– James Rosso, chairman of Waldorf Distributing and the third generation of the Rosso family to oversee the company, which distributes Anheuser-Busch and other beverages.
Velegol noted that Waldorf was started 83 years ago in Follansbee by Rosso’s grandfather, Jimmy, an Italian immigrant; and was pursued by his late father, Frank, with whom Rosso worked closely.
He added that Rosso and his wife, Mary Margaret, have been active in the community through local schools and St. John’s Catholic Church, and he has arranged for Budweiser Clydesdale horses to appear at Community Days in 2006 and 2007.
Santilli-Kimberland and Rosso received the Thank You for Shining awards. Velegol said the awards were inspired by President John F. Kennedy’s comment that “The sun doesn’t always shine in West Virginia, but people always do.”
– Gabriel Arlia, who came to the United States from Italy in 1936 and served from 1946 to 1949 in the Marine Corps and for 28 years in the Marine Corps Reserve, retiring as a master sergeant ‘artillery.
Velegol noted that Arlia has expressed pride in his country and his military service through his role as unit commander of the Tri-State Young Marines for more than 20 years and the American Legion Post 10 Honor Guard.
“Gabe has a total of 56 years giving back to the community,” said Velegol, who presented him with the Major Benjamin Follansbee award.
The award is named after the late Major Benjamin Follansbee, an Army Green Beret, Army Ranger and Commander of Special Forces in Iraq and Afghanistan and the son of Dr. William Follansbee, a descendant of the Follansbee brothers who operated the steelworks from which the town developed.
Velegol said the award carries words, service, integrity, humility and courage, and Arlia embodies these qualities.
He added that Arlia will serve as grand marshal for the Follansbee Community Days Parade, which will be held at 1 p.m. on July 9 on Main Street (State Highway 2).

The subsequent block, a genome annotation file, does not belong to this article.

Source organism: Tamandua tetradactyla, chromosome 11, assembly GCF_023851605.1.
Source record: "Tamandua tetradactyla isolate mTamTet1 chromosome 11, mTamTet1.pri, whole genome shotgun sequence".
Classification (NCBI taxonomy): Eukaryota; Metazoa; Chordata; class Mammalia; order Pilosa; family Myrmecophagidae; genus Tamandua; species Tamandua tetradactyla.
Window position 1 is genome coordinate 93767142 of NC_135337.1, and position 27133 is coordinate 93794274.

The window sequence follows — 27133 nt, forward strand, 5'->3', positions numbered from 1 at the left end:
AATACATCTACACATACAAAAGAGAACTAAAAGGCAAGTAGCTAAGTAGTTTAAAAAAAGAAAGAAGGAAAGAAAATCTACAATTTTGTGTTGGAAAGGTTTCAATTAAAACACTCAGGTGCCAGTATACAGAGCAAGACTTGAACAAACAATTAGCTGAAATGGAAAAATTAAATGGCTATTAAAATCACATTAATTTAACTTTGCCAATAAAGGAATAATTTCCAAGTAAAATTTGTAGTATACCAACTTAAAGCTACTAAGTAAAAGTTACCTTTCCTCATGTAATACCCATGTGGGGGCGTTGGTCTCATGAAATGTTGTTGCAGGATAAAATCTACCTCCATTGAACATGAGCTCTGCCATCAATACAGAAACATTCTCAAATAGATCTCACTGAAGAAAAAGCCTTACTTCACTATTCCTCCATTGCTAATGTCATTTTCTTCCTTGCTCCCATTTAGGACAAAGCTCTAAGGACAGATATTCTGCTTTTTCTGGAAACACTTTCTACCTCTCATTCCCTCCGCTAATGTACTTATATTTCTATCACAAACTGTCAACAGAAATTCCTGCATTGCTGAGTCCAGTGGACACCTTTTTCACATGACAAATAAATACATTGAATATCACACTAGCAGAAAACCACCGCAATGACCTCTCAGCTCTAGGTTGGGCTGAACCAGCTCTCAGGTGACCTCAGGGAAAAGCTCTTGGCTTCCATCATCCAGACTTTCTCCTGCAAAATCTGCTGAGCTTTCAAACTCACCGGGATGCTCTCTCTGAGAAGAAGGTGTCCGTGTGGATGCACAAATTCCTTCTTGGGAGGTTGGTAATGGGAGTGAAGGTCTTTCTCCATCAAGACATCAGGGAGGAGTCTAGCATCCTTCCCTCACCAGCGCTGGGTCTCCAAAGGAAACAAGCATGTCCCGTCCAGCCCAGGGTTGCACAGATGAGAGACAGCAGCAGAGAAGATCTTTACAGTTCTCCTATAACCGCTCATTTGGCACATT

Velegol also spoke of the volunteer efforts of the late Anthony “Mannish” Rotellini, who stepped in to organize Community Days Howard “Hi” Verner Car and Motorcycle Show after Verner’s death.
It was among the many car shows organized by Rotellini, with the help of others, to raise funds for various charities, including children’s hospitals supported by the Osiris Sanctuary, of which he was a member.
Community Days Committee member Don Layburn said the event’s Best of Show award will be named in honor of Rotellini.
Hosted by Lyle’s Auto Sales, the show will take place from 11 a.m. to 3 p.m. on July 10, with registration beginning at 10 a.m. Food will be sold and proceeds from the event will go to help people with childhood diabetes.
The three-day festival kicks off at 5 p.m. Friday in the Follansbee Community House parking lot near Follansbee Park, where you’ll find an assortment of food, crafts and other vendors through Sunday evening.
There will be inflatable attractions for children.
Programming includes Twice as Nice and the Jersey Beach Boys’ tribute to the Four Seasons, The Beach Boys and more, Fridays from 6:30 p.m.; The Fantasies and Pittsburgh ’50s greats The Skyliners Saturday starting at 6 p.m.; and oldies rock and roll group The Fabulous Gemtones, British Legends Tribute, a Canadian group that performs songs by the BeeGees, Elton John and others, July 10 from 6 p.m.
The last night will end with a fireworks display around 11 p.m.
The festival is co-chaired by Tom Ludewig and Nina Meca.
(Scott can be contacted at [email protected])